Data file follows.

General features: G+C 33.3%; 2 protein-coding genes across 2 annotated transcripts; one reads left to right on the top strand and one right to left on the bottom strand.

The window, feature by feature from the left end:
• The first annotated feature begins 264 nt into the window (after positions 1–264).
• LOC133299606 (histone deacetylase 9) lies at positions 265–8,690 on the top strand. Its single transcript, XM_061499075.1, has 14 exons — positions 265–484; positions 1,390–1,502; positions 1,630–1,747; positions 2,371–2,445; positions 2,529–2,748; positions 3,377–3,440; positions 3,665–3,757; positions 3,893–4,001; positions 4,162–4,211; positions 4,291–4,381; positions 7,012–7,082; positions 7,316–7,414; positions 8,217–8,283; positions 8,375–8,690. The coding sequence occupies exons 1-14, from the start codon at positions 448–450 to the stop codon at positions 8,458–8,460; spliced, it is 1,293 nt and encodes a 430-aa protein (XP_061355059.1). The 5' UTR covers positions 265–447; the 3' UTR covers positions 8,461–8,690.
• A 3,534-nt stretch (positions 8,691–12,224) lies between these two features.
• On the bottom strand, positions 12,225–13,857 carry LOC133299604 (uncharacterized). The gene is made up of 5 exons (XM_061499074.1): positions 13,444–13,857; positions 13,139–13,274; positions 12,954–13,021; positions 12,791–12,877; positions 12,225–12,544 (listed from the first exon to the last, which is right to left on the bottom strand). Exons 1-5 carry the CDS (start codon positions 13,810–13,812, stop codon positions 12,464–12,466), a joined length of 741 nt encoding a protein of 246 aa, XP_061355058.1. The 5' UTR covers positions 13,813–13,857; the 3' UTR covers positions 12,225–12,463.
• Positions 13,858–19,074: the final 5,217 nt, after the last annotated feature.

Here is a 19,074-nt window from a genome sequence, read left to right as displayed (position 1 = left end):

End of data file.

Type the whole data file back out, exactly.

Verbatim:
General features: G+C 33.3%; 2 protein-coding genes across 2 annotated transcripts; one reads left to right on the top strand and one right to left on the bottom strand.

The window, feature by feature from the left end:
• The first annotated feature begins 264 nt into the window (after positions 1–264).
• LOC133299606 (histone deacetylase 9) lies at positions 265–8,690 on the top strand. Its single transcript, XM_061499075.1, has 14 exons — positions 265–484; positions 1,390–1,502; positions 1,630–1,747; positions 2,371–2,445; positions 2,529–2,748; positions 3,377–3,440; positions 3,665–3,757; positions 3,893–4,001; positions 4,162–4,211; positions 4,291–4,381; positions 7,012–7,082; positions 7,316–7,414; positions 8,217–8,283; positions 8,375–8,690. The coding sequence occupies exons 1-14, from the start codon at positions 448–450 to the stop codon at positions 8,458–8,460; spliced, it is 1,293 nt and encodes a 430-aa protein (XP_061355059.1). The 5' UTR covers positions 265–447; the 3' UTR covers positions 8,461–8,690.
• A 3,534-nt stretch (positions 8,691–12,224) lies between these two features.
• On the bottom strand, positions 12,225–13,857 carry LOC133299604 (uncharacterized). The gene is made up of 5 exons (XM_061499074.1): positions 13,444–13,857; positions 13,139–13,274; positions 12,954–13,021; positions 12,791–12,877; positions 12,225–12,544 (listed from the first exon to the last, which is right to left on the bottom strand). Exons 1-5 carry the CDS (start codon positions 13,810–13,812, stop codon positions 12,464–12,466), a joined length of 741 nt encoding a protein of 246 aa, XP_061355058.1. The 5' UTR covers positions 13,813–13,857; the 3' UTR covers positions 12,225–12,463.
• Positions 13,858–19,074: the final 5,217 nt, after the last annotated feature.

Here is a 19,074-nt window from a genome sequence, read left to right as displayed (position 1 = left end):